Warning: If you have not read “The Ocean At The End of the Lane” by Neil Gaiman, don’t read this review if you don’t want spoilers!
Happy First Day of August! I figured I’d move this book review to today instead of yesterday (July 31st), which would have been a Tuesday. I hope you all had a wonderful July and I wish you all a fantastic August!
I’m back with another book review, and this time it’s “The Ocean At The End of the Lane” by Neil Gaiman! I’ve reviewed several of his books before, such as “American Gods,” “Neverwhere” and “Norse Mythology,” so I’m glad to pick up another one! Here’s a summary so we know what it’s about:
“Sussex, England. A middle-aged man returns to his childhood home to attend a funeral. Although the house he lived in is long gone, he is drawn to the farm at the end of the road, where, when he was seven, he encountered a most remarkable girl, Lettie Hempstock, and her mother and grandmother. He hasn’t thought of Lettie in decades, and yet as he sits by the pond (a pond that she’d claimed was an ocean) behind the ramshackle old farmhouse, the unremembered past comes flooding back. And it is a past too strange, too frightening, too dangerous to have happened to anyone, let alone a small boy.
Forty years earlier, a man committed suicide in a stolen car at this farm at the end of the road. Like a fuse on a firework, his death lit a touchpaper and resonated in unimaginable ways. The darkness was unleashed, something scary and thoroughly incomprehensible to a little boy. And Lettie—magical, comforting, wise beyond her years—promised to protect him, no matter what.”
Basically the plot is this: An old man (our unnamed main protagonist) comes back to the place where he grew up, and ends up recalling his time as a young lad and the time spent with Lettie in childhood. Most of the book takes place in this gigantic flashback past, with the last two chapters coming back to the present day. The plot of the whole past timeline, in the book, is our protagonist and Lettie meeting, getting to know each other, and then end up destroying his evil nanny which results in Lettie sacrificing her life for him because there are supernatural forces involved. This seems like a relatively simple plot, and I’ve noted this before in reading “American Gods,” but usually this means that there is time for character development, and time for the characters themselves to drive the book’s plot rather than the plot driving the characters.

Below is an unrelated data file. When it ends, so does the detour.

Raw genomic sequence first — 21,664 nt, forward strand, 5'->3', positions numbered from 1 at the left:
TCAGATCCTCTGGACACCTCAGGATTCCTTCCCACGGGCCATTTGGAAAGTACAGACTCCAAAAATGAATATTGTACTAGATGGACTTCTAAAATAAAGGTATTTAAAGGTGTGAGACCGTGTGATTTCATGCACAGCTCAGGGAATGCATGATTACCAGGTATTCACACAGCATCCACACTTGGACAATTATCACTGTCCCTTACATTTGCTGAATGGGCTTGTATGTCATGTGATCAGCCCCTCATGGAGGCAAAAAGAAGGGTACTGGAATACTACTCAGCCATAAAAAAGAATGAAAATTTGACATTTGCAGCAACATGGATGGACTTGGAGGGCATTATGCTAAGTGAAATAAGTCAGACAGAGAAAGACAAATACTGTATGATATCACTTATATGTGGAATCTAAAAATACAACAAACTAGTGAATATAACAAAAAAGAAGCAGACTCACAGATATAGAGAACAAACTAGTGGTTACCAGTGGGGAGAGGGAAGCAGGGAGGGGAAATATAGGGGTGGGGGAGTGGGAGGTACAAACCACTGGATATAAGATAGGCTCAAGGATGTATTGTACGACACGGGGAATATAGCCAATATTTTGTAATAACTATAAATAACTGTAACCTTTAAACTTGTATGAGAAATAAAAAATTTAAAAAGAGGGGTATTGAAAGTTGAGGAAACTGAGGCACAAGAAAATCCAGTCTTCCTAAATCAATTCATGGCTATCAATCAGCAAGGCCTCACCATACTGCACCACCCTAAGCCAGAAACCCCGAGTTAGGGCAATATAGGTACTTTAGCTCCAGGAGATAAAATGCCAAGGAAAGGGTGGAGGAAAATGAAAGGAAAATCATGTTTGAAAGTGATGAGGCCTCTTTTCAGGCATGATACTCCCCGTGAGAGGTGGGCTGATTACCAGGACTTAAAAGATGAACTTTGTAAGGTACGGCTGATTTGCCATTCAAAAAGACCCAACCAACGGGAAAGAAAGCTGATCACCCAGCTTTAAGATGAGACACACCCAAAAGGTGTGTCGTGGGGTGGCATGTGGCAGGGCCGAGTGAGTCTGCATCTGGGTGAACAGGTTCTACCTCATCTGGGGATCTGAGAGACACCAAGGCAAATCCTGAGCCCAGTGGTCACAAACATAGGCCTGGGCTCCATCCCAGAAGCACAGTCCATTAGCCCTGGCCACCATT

Bad news? Character development was pretty flat in this book. Our protagonist doesn’t do a whole lot other than a constantly-running-away and running-for-help, with Lettie doing most of the work that actually vanquishes the evil nanny I mentioned earlier. We sympathize with our protagonist in terms of him having to deal with this horrible nanny (whose name is Ursula, which makes me think of the evil sea witch from Disney’s “The Little Mermaid”) and his abusive father. However, I didn’t find anything too notable about him other than constantly being the dude in distress, for lack of better words.
Ursula is an obvious antagonist, and she is very, very slimy. She’s also very flat, and there’s nothing about her that is sympathetic or makes her too interesting, other than how she words her death threats, and so adds nothing to the plotline other than being a threat to Lettie and the protagonist. The father is not seen at sympathetically, except for one section late in the book where the protagonist stands up to his abusive tactics and reacts in shock, only for him to ever really not appear again. It’s mentioned in the epilogue that his relationship with the main character got better years down the road, but the way that the abuse of the protagonist is glossed over felt very full of holes and was an unsatisfying plotline to read.
Good news: The characters’ actions DID drive the story, regardless of lacking character development. If it wasn’t for Lettie interfering when Ursula tried to basically kill and/or hunt down our protagonist partway through the book, he’d probably be dead. Same goes for if the protagonist hadn’t tried to break out of his house to get away from his father, who abuses him, he probably might not have run into anyone to get help from.
What I think really hurt the plotline’s pacing overall, however, was the fact that it got bogged in details of both the childhood and the description of literally anything and everything possible. There is description of every tiny thing the main protagonist and everyone else does, and that immensely slow down the plot. I almost was tempted to skim through the first half of the book, simply because there was so much detail to get through. The fantasy worldbuilding built into this just also didn’t make a lot of sense for me, and felt random when it first appeared in the book, despite all explanations given to the protagonist by Lettie and the other characters involved in that fantasy worldbuilding aspect.
Overall, 2 out of 5 stars. It’s not my favourite Gaiman book, as I enjoyed “American Gods” and “Neverwhere” much more, but it was definitely interesting to try reading.